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Downburst Potential Monitoring. Presented by Ken Pryor. Requirement, Science, and Benefit. Requirement/Objective Commerce & Transportation: Enhance navigational safety and efficiency by improving information products and services. Reduce weather-related transportation crashes and delays.

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Downburst potential monitoring

Downburst Potential Monitoring

Presented by

Ken Pryor


Requirement science and benefit
Requirement, Science, and Benefit

Requirement/Objective

  • Commerce & Transportation:

    • Enhance navigational safety and efficiency by improving information products and services.

    • Reduce weather-related transportation crashes and delays.

  • Weather & Water:

    • Increase lead time and accuracy for weather and water warnings and forecasts

    • Improve predictability of the onset, duration, and impact of hazardous and severe weather and water events.

      Science

  • How can predictability of severe convective storm winds, and lead time and accuracy of severe weather warnings be improved?

    Benefit

  • The GOES microburst products provide real-time guidance to operational weather forecasters, emergency planners, aviators, mariners, and the general public. This guidance will be effective in the severe weather warning process, severe convective wind hazard mitigation, and the avoidance of downburst-related transportation accidents.


Challenges and path forward
Challenges and Path Forward

Science challenges

  • Detection of cold-season downburst environments.

  • Sources of ground truth for product validation and algorithm training.

    Next steps

  • Refinement and validation of GOES sounder and imager microburst products:

    • Focus over eastern U.S. using National Ocean Service (NOS) surface observation data from Physical Oceanographic Real-Time System (PORTS).

  • Develop nowcasting technique that employs Rapid Update Cycle (RUC) model data and radar reflectivity imagery.

    Transition Path

    • Experimental Microburst Windspeed Potential Index (MWPI) product will be implemented in the GOES-R framework and then provided to National Weather Service (NWS), Dept. of Defense (DOD), and private sector meteorologists.


  • Basics of downburst potential monitoring
    Basics of Downburst Potential Monitoring

    Two ways to monitor downburst potential:

    • GOES Imager: relate brightness temperature differences from IR bands (3, 4, 5) to vertical thermodynamic profile and resulting microburst potential.

      • Strengths: High temporal (15 min., CONUS) and spatial (4km) resolution.

      • Weaknesses: Poor vertical resolution, underestimates microburst risk in humid environments, vulnerable to cloud contamination.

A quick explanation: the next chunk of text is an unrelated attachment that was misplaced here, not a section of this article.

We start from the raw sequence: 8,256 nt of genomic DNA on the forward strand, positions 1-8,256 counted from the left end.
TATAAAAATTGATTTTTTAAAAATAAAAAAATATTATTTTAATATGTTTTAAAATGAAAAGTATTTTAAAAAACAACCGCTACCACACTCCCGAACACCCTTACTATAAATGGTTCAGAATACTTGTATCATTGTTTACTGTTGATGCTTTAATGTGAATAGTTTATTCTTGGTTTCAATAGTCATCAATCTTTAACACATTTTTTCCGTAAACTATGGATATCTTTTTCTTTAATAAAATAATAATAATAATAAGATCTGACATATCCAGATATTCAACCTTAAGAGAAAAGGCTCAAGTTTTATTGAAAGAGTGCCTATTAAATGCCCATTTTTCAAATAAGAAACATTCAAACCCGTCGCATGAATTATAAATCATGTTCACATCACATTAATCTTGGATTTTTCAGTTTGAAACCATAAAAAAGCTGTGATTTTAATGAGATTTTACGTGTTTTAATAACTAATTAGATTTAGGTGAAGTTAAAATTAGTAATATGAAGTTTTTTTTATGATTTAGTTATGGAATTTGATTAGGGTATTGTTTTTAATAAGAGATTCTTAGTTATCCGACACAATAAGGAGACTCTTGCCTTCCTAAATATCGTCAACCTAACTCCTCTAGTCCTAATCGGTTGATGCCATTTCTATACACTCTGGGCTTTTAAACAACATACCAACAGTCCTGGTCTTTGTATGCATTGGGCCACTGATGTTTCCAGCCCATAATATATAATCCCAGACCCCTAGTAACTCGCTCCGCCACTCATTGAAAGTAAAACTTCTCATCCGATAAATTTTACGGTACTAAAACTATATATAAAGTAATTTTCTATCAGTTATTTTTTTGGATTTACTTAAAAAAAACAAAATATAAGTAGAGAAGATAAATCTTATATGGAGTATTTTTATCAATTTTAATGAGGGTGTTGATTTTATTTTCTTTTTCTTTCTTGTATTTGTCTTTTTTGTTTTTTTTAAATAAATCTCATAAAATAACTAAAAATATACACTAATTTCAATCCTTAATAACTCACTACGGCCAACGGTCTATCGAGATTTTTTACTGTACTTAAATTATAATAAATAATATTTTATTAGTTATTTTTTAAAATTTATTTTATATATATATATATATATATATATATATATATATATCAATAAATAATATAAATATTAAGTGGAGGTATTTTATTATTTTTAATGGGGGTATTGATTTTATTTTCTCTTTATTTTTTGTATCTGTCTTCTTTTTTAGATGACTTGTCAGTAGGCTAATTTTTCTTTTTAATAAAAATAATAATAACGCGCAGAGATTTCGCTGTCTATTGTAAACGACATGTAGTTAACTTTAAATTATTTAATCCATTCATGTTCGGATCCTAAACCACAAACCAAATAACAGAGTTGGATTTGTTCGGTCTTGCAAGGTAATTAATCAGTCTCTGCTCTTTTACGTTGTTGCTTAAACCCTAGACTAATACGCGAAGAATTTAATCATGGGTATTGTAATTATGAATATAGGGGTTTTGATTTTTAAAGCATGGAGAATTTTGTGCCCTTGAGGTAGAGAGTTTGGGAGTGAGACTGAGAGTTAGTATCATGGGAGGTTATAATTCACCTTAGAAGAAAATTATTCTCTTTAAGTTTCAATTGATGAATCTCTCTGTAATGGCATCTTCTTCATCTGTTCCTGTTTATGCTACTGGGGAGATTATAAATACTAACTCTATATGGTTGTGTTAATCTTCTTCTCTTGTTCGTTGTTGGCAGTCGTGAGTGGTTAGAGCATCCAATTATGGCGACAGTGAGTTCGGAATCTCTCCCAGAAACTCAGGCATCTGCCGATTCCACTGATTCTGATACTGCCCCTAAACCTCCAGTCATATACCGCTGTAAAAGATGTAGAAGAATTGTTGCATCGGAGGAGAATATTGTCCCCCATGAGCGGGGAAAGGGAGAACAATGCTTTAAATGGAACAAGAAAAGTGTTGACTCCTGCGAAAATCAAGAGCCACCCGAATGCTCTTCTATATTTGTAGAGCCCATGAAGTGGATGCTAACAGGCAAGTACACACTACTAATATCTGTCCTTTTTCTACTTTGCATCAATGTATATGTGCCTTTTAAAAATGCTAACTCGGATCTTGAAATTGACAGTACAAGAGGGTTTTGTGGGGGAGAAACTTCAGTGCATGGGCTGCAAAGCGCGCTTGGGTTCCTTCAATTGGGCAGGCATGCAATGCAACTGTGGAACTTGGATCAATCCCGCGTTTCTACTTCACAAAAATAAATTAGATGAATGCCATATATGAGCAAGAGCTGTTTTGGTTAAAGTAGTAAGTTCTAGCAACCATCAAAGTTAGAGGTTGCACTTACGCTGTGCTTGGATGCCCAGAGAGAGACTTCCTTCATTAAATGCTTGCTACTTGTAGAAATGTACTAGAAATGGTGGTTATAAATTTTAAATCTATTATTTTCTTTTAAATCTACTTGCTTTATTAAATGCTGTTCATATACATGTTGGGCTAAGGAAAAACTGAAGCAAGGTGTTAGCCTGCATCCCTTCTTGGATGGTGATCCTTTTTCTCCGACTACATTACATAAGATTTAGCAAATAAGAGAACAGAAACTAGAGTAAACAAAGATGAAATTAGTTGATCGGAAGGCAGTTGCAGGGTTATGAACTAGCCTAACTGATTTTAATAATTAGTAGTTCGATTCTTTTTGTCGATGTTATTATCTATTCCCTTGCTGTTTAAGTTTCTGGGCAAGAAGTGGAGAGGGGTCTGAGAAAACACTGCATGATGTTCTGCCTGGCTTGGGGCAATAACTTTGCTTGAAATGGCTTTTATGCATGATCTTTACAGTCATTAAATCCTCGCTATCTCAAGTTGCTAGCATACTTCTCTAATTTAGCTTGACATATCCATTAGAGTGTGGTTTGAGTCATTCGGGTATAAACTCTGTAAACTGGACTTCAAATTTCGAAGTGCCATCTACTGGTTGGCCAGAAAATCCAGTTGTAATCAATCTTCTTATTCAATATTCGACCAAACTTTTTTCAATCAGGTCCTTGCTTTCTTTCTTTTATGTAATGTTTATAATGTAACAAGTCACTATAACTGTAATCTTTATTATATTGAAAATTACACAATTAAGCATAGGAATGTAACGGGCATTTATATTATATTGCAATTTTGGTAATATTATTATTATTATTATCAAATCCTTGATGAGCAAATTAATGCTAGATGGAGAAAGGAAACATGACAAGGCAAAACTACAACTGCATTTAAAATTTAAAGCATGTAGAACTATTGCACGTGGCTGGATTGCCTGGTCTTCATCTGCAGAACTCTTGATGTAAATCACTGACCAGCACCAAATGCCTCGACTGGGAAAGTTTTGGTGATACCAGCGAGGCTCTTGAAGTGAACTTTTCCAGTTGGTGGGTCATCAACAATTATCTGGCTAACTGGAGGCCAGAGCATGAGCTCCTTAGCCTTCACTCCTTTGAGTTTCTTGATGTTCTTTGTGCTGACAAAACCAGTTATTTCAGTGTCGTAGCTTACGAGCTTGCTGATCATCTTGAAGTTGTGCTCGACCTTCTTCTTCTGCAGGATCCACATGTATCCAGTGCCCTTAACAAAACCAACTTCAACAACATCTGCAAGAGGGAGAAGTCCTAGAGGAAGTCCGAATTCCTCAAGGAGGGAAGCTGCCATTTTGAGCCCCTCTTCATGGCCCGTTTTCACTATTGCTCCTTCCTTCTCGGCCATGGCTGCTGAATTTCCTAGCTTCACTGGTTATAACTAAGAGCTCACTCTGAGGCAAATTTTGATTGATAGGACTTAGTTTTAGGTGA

• GOES Sounder: relate vertical temperature and moisture differences and stability parameters (i.e. CAPE) to thermodynamic profile and resulting microburst wind speed potential.

      • Strengths: High vertical resolution, explicit quantification of sounding parameters (i.e. T, TD, CAPE).

      • Weaknesses: Poor temporal (60 min.) and spatial (10km) resolution, dependent on availability of clear-sky retrievals


    Multispectral goes imager product
    Multispectral GOES Imager Product

    • Developed by STAR in 2008

    • Split-window channel (band 5, 12μm) allows for the inference of boundary layer moisture content.

    • Strong negative correlation between 6.7μm brightness temperature (Tb) and layer-averaged relative humidity (RH) between the 200 and 500-mb levels.

    • Output brightness temperature difference (BTD) is proportional to microburst potential:

    • BTD = {T5 – T3} – {T4 – T5}

    • Best suited for assessment of dry/hybrid microburst potential

    • Experimental product available in real-time on STAR web page:

      http://www.star.nesdis.noaa.gov/

      smcd/opdb/kpryor/mburst/mbimg.html

    McIDAS-V visualization


    Challenges and path forward1
    Challenges and Path Forward

    Science challenges

    • Detection of cold-season downburst environments.

    • Sources of ground truth for product validation and algorithm training.

      Next steps

  • Refinement and validation of GOES sounder and imager microburst products:

    • Focus over eastern U.S. using National Ocean Service (NOS) surface observation data from Physical Oceanographic Real-Time System (PORTS).

  • Develop nowcasting technique that employs Rapid Update Cycle (RUC) model data and radar reflectivity imagery.

    Transition Path

    • Experimental Microburst Windspeed Potential Index (MWPI) product will be implemented in the GOES-R framework and then provided to National Weather Service (NWS), Dept. of Defense (DOD), and private sector meteorologists.


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